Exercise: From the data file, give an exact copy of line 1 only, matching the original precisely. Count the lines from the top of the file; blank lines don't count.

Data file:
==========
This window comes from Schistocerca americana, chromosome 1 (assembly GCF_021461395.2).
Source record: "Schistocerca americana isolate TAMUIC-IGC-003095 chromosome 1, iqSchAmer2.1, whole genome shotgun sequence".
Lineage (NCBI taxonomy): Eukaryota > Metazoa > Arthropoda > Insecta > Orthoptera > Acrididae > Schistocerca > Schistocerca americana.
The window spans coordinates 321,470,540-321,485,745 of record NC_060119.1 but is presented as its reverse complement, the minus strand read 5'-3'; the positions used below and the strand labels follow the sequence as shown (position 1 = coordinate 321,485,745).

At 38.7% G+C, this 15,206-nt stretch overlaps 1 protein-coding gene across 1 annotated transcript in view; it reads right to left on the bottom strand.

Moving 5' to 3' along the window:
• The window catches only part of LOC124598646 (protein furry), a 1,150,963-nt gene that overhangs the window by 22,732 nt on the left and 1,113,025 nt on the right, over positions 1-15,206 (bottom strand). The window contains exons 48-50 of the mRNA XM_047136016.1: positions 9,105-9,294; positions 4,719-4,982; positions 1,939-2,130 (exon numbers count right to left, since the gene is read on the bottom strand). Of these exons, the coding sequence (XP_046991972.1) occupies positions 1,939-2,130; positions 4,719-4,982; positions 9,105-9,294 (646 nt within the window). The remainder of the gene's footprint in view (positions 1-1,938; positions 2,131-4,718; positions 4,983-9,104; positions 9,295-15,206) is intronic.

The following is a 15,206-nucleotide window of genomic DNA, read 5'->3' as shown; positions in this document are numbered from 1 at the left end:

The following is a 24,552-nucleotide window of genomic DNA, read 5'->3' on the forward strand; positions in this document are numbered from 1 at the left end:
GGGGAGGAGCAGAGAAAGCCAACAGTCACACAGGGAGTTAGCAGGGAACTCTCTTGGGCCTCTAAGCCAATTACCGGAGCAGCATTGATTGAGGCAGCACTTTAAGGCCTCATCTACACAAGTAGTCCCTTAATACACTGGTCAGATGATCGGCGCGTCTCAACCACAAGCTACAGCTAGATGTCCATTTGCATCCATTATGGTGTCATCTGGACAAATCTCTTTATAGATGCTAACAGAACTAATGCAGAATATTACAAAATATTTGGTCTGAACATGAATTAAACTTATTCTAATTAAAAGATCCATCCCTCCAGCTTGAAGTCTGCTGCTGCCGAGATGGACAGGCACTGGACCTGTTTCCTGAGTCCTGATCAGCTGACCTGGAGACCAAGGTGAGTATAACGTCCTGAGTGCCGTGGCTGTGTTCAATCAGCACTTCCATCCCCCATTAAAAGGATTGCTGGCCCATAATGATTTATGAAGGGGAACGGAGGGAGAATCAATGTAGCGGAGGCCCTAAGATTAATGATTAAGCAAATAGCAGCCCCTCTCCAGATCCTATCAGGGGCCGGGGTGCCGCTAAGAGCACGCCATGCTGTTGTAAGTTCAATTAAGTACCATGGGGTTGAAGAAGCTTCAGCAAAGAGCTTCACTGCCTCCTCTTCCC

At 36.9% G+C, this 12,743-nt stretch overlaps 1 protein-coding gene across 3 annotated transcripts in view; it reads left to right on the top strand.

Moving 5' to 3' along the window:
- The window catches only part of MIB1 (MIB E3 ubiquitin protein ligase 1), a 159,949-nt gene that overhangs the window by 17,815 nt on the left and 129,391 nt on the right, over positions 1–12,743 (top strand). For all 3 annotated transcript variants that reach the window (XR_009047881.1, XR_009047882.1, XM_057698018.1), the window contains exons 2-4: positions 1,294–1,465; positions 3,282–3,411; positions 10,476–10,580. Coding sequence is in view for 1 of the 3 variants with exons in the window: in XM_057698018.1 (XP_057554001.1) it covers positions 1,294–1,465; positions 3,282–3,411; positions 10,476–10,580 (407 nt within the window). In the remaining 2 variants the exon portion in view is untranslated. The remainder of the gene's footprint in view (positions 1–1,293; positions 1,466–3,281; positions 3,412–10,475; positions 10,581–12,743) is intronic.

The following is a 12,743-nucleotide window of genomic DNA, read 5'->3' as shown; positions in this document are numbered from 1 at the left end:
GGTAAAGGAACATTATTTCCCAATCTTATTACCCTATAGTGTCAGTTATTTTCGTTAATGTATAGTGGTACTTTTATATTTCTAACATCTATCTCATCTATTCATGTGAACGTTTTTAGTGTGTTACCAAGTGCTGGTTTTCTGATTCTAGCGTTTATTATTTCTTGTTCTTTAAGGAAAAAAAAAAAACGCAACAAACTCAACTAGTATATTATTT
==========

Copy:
This window comes from Schistocerca americana, chromosome 1 (assembly GCF_021461395.2).